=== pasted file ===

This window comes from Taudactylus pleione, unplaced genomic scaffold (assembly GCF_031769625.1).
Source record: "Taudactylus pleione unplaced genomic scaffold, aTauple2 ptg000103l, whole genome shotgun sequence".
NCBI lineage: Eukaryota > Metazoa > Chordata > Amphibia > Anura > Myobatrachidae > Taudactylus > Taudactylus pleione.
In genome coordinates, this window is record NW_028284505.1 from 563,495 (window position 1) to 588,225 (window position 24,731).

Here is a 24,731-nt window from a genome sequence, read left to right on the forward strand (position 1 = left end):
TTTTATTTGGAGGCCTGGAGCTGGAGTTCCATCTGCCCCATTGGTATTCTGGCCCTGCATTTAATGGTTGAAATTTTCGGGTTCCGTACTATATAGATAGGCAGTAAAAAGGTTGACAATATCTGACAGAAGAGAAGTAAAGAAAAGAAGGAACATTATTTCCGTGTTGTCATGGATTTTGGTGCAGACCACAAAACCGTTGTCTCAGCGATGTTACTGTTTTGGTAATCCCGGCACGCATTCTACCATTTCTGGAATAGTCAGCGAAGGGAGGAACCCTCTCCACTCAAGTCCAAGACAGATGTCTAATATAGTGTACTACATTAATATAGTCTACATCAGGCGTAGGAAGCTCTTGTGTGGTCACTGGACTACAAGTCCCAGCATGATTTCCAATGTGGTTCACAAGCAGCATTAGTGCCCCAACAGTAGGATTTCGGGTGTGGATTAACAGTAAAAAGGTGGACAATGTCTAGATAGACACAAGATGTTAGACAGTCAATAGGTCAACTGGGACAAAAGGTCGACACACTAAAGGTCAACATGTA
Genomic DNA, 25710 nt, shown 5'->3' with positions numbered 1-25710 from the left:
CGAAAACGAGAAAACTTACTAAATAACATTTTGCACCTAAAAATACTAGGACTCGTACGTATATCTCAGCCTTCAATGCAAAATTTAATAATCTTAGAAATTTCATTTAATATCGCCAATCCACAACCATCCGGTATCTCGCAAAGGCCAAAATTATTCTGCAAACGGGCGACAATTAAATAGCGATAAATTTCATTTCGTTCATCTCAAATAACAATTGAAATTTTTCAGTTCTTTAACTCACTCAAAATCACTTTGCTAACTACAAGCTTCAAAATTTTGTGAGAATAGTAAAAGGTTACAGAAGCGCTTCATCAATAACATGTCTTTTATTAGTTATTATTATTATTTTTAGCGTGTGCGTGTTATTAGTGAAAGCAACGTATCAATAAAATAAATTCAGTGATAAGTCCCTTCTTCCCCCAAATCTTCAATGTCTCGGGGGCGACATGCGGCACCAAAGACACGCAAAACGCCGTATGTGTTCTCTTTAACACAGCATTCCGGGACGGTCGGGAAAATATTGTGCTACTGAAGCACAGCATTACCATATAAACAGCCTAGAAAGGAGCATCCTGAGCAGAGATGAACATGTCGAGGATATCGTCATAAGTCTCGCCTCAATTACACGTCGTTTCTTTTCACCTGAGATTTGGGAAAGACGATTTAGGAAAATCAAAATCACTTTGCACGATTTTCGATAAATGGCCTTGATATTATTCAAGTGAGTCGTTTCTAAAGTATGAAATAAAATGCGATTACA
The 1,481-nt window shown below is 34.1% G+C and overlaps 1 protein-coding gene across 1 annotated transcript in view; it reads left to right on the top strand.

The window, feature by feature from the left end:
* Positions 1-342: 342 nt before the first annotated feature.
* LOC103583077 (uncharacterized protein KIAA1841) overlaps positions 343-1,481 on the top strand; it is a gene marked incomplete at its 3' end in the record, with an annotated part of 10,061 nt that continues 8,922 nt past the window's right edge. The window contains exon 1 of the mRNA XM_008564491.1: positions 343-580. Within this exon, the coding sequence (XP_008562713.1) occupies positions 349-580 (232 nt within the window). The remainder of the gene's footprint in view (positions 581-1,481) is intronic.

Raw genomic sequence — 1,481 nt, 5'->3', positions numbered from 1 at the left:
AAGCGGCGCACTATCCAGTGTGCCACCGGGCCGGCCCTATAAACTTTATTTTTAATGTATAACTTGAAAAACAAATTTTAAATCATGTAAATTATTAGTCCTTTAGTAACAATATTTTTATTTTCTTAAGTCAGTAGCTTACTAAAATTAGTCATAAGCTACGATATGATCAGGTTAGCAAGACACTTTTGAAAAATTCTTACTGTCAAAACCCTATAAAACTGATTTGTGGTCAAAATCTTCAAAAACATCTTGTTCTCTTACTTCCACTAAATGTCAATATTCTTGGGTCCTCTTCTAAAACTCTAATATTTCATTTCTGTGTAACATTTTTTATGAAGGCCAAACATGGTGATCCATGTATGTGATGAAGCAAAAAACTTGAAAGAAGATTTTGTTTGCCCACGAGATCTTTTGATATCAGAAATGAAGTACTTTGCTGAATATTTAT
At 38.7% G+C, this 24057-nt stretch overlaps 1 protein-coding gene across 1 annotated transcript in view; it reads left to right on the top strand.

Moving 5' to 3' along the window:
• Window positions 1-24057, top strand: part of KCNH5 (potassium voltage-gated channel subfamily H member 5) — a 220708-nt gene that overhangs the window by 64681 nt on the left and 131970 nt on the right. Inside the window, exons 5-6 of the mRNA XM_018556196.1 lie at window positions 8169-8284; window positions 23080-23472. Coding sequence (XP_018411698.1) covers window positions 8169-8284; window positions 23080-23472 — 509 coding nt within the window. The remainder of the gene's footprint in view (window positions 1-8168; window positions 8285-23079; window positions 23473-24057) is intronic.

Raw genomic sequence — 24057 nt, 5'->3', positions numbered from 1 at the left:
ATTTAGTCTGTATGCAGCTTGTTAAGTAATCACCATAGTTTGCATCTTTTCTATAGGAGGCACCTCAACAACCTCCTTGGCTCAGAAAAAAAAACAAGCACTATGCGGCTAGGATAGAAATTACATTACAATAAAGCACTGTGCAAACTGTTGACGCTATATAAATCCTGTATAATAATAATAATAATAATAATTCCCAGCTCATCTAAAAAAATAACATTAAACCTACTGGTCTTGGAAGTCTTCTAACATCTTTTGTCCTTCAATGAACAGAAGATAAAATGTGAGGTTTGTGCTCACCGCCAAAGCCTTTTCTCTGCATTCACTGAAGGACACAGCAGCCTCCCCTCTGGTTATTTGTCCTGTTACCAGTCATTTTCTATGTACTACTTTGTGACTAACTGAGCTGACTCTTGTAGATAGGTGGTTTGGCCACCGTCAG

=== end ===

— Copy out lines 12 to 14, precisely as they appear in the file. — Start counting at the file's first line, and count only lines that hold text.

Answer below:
* LOC103583077 (uncharacterized protein KIAA1841) overlaps positions 343-1,481 on the top strand; it is a gene marked incomplete at its 3' end in the record, with an annotated part of 10,061 nt that continues 8,922 nt past the window's right edge. The window contains exon 1 of the mRNA XM_008564491.1: positions 343-580. Within this exon, the coding sequence (XP_008562713.1) occupies positions 349-580 (232 nt within the window). The remainder of the gene's footprint in view (positions 581-1,481) is intronic.

Raw genomic sequence — 1,481 nt, 5'->3', positions numbered from 1 at the left:
AAGCGGCGCACTATCCAGTGTGCCACCGGGCCGGCCCTATAAACTTTATTTTTAATGTATAACTTGAAAAACAAATTTTAAATCATGTAAATTATTAGTCCTTTAGTAACAATATTTTTATTTTCTTAAGTCAGTAGCTTACTAAAATTAGTCATAAGCTACGATATGATCAGGTTAGCAAGACACTTTTGAAAAATTCTTACTGTCAAAACCCTATAAAACTGATTTGTGGTCAAAATCTTCAAAAACATCTTGTTCTCTTACTTCCACTAAATGTCAATATTCTTGGGTCCTCTTCTAAAACTCTAATATTTCATTTCTGTGTAACATTTTTTATGAAGGCCAAACATGGTGATCCATGTATGTGATGAAGCAAAAAACTTGAAAGAAGATTTTGTTTGCCCACGAGATCTTTTGATATCAGAAATGAAGTACTTTGCTGAATATTTAT